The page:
The other day, something strange popped up on the Sandy Station calendar. Among the mostly stand-up comedy events—and the really odd IT/coding night—was a poster showing three dudes. One looks like the Predator, another resembles a caricature of any chin-bearded '90s rap-rocker, and the other could be the spawn of Geddy Lee and Squidward. Below them it says, "A Pure Sevdah Rock Featuring." I was confused, too. Especially because this weird-ass unknown band is charging $30 a ticket, like they're famous. It was time to fire up the internet and get some answers.
The results were scanty—and in Bosnian. But that's what Google Translate and CTRL-C are for, amirite? It was easier to click on a YouTube link, so that's what happened. The first result was a concert that clocked in at two-and-a-half hours—too much. Second was a live song—too little. The third thumbnail down looked to be a full album titled Sabah Zorom. Just right.
The sepia-toned first shots of "Vilo" seemed to confirm that the exotic acoustic guitar-as-sitar intro would usher in meathead music. Hyper-manly vocals in 3-2-wha? When Squidward and the Predator join in, and Limp Durst-kit goes electric, it's ... cool. The eastern melody and galloping rhythm conjure images of the desert and men on horses heading into battle, then gives way to keyboards straight out of Emerson, Lake & Palmer. So, does "sevdah" mean prog rock?
Nope. Sevdah music, or sevdalinka, is traditional folk influenced by music from Asia, Europe and Sephardic (Spanish/Portuguese Jewish) culture. It's not folk-rock, and it's not the crazy Mongolian metal of a band like Tengger Cavalry. But it is exotic and mysterious and progressive. It was time to phone a Bosnian friend.
"They're not bad from what I've heard," my friend texted back. "But those guys are new school. The best [Balkan rock] bands are from the '80s." He sent links, but I remained transfixed by Rock Ko Fol, whose name, he said, means, "Pretend rock. Loosely translated."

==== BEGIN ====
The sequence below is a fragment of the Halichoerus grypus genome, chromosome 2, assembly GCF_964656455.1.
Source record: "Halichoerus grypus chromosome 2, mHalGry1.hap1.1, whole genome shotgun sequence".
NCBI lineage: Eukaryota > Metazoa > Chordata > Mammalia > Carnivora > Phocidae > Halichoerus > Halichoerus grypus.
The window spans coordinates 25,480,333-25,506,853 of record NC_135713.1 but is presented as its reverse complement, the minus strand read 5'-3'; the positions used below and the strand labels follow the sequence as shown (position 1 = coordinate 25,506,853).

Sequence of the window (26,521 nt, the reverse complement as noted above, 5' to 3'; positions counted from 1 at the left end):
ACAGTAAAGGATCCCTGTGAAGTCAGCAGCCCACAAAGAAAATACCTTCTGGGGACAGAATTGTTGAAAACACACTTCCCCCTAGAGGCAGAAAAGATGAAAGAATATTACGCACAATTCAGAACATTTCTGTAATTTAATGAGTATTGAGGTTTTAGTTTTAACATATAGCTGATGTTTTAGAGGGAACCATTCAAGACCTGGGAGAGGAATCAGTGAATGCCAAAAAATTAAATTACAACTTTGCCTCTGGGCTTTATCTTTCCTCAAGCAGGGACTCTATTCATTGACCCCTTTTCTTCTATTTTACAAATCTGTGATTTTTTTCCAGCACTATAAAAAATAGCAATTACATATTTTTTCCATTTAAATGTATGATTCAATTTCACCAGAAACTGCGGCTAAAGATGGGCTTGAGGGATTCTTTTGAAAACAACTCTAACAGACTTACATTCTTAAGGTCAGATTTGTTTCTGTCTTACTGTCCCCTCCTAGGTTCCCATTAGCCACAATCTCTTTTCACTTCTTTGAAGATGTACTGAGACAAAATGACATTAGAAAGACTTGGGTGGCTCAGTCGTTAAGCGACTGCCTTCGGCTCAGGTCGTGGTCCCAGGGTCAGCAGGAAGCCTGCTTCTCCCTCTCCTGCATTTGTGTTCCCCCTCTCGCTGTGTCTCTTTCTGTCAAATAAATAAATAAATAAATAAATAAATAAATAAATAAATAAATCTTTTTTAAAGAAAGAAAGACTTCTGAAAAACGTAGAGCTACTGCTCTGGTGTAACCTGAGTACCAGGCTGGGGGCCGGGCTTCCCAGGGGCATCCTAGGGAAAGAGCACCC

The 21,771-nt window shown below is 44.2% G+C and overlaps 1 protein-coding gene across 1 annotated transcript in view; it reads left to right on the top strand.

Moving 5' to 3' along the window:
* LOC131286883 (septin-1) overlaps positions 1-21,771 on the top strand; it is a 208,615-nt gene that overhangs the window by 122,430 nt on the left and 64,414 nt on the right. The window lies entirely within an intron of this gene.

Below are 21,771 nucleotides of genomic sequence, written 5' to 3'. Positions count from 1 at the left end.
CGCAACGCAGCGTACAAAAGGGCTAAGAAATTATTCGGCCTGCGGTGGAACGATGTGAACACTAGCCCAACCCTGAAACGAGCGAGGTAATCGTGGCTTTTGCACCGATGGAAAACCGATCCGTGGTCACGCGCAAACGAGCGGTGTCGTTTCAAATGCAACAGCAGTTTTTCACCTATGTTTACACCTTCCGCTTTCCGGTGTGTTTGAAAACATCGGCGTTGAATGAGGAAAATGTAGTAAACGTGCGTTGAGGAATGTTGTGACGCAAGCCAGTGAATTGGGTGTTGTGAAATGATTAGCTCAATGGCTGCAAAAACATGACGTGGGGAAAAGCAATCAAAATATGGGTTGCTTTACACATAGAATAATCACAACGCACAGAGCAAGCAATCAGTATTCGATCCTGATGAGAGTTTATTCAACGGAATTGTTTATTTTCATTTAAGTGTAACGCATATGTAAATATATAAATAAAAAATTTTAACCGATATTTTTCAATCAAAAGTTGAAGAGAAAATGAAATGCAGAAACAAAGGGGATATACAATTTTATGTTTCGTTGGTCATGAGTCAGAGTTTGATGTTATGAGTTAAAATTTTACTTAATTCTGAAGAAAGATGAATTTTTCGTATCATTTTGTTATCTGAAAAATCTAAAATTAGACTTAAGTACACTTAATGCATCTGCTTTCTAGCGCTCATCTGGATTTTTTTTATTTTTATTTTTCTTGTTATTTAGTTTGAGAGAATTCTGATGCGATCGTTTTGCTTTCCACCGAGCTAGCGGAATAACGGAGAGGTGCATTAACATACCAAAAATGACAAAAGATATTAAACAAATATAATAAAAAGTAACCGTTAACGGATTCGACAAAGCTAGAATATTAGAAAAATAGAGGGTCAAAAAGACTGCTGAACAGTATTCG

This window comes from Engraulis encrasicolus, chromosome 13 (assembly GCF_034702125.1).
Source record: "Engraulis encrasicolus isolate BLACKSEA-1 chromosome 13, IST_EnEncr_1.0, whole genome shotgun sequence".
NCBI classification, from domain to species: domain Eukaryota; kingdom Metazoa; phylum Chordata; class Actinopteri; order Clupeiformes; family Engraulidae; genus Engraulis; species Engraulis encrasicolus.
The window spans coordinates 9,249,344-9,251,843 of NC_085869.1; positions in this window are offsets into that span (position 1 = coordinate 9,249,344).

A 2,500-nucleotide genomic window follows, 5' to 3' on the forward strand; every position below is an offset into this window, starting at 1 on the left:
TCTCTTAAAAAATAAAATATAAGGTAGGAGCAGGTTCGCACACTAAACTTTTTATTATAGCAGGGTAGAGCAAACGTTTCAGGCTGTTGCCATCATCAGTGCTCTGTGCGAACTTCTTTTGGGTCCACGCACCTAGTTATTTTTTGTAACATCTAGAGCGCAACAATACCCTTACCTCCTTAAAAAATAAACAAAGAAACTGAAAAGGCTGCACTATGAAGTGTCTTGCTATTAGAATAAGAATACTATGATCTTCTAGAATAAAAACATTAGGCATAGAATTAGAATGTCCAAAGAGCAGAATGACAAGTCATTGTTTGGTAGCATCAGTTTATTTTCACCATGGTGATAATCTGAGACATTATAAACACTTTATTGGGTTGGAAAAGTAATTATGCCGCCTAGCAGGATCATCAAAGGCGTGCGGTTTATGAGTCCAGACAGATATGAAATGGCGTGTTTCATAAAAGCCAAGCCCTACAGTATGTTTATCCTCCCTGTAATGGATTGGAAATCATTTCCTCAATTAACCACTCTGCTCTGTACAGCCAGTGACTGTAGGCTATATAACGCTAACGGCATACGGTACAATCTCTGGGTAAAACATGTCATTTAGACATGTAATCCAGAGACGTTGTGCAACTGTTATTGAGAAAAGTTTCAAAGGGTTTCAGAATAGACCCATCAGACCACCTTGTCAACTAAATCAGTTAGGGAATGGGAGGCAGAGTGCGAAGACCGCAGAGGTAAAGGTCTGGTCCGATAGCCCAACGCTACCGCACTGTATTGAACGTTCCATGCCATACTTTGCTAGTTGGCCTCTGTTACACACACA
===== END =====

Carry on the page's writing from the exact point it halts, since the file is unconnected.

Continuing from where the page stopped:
If so, the name is surely ironic. Rock Ko Fol doesn't play standard rock 'n' roll, and they're genuine. It would've been great to ask the band about it, but City Weekly was lucky to get them to send a photo. Multiple requests for an interview were seen but not answered. Which is fine, because mystery is fun. So we work with what we have. Time to activate Google Translate.
Biographical information about the band is confined to two short passages from their Facebook page. One loosely says, "We are a rock 'n' roll band, but do not underestimate any kind of music which can be very much noticed in our repertoire that we play! We underestimate just kitsch, bad taste, primitivism ... and all those and what supplements to these three." The other: "Our gigs are trying by all means to unite all people, all nations and all kinds of music in the 'single entity' that forgets all the problems and enjoys the music."
It was time to give that epic YouTube concert a look. Filmed in the band's ostensible adopted hometown of San Francisco, it opens with the above quotes, then crossfades to the band launching into "Ludo Luda (Kolo)," which Google says means "Crazy Crazy (Bike)." Bassist Almir "AC" Crnovic (aka Geddy Squidward), singer-guitarist Dinko Salihbasic and drummer Elvis Katic (Predator) perform in a line—each member equidistant from the crowd. "Ludo" gives way to the apparent political anthem "Afrika" and a power ballad "Sev Ce Lo O Mila Moja" ("Strain Will Separately Oh Baby"). Salihbasic jokes with the crowd. In Bosnian.
Each song yields another surprise. While I was expecting more multiculti prog rock, Rock Ko Fol offers more than that—fist-pumping arena-rock anthems, smoldering blues-boogie, punk and more. And that's just in the first half-hour of the show. As the timecode ticks away and the band plays on, you just want to know more about them. Since they're not doing interviews and Google doesn't live-translate stage raps, that'll be tough. Which is fine. Mystery is fun.